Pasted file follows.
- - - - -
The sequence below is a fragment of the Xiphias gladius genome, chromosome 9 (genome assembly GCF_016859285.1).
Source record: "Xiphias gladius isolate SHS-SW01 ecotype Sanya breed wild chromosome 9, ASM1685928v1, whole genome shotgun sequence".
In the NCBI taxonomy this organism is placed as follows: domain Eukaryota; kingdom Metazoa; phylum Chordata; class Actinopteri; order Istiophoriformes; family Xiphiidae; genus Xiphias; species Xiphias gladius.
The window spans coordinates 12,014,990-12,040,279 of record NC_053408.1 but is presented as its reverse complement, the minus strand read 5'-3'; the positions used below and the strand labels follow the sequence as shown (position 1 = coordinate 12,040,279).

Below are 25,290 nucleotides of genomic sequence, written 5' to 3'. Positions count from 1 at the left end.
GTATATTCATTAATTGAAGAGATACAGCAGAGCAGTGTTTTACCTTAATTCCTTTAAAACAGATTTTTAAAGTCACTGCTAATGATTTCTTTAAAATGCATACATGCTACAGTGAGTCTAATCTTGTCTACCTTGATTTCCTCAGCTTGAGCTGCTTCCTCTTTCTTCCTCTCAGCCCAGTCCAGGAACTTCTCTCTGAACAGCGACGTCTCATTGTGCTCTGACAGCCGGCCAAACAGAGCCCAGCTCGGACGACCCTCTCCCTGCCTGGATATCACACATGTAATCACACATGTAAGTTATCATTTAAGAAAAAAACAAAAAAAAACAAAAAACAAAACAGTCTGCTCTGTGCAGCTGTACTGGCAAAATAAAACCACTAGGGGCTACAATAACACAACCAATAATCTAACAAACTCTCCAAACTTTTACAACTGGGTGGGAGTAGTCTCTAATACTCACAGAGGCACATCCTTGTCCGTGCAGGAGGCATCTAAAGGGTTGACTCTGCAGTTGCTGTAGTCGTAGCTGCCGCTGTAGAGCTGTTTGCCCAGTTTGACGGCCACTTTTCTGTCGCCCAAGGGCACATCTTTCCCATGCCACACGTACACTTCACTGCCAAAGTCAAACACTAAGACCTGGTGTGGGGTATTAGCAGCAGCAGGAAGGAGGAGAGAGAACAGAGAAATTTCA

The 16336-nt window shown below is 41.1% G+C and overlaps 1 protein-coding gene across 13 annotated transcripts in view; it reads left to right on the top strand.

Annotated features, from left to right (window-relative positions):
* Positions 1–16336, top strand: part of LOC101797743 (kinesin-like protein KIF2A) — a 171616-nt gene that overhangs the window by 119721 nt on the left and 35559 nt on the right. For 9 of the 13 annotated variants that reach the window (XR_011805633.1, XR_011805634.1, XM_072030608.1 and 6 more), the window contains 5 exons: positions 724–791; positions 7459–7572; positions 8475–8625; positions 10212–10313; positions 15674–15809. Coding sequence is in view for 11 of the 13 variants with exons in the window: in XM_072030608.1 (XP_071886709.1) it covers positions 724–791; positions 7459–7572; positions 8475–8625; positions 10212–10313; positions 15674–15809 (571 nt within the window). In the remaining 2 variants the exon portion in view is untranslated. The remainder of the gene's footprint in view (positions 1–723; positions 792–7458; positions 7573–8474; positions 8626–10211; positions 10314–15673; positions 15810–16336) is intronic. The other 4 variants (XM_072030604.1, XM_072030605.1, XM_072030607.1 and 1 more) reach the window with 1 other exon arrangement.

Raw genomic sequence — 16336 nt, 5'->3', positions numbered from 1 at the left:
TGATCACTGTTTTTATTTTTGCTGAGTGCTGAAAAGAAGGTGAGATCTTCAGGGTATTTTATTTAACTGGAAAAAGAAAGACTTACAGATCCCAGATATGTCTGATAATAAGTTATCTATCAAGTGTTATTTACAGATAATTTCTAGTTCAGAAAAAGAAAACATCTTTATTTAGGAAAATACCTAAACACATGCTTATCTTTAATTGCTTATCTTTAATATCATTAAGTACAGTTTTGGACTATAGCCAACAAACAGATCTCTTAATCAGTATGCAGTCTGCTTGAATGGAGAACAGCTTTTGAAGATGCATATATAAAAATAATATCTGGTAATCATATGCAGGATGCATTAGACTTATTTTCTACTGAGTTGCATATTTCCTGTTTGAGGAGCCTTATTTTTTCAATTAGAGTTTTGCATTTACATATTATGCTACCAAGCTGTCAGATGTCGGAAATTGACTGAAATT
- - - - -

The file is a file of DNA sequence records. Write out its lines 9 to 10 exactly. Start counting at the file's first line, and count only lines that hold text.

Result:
* Positions 1–16336, top strand: part of LOC101797743 (kinesin-like protein KIF2A) — a 171616-nt gene that overhangs the window by 119721 nt on the left and 35559 nt on the right. For 9 of the 13 annotated variants that reach the window (XR_011805633.1, XR_011805634.1, XM_072030608.1 and 6 more), the window contains 5 exons: positions 724–791; positions 7459–7572; positions 8475–8625; positions 10212–10313; positions 15674–15809. Coding sequence is in view for 11 of the 13 variants with exons in the window: in XM_072030608.1 (XP_071886709.1) it covers positions 724–791; positions 7459–7572; positions 8475–8625; positions 10212–10313; positions 15674–15809 (571 nt within the window). In the remaining 2 variants the exon portion in view is untranslated. The remainder of the gene's footprint in view (positions 1–723; positions 792–7458; positions 7573–8474; positions 8626–10211; positions 10314–15673; positions 15810–16336) is intronic. The other 4 variants (XM_072030604.1, XM_072030605.1, XM_072030607.1 and 1 more) reach the window with 1 other exon arrangement.

Raw genomic sequence — 16336 nt, 5'->3', positions numbered from 1 at the left: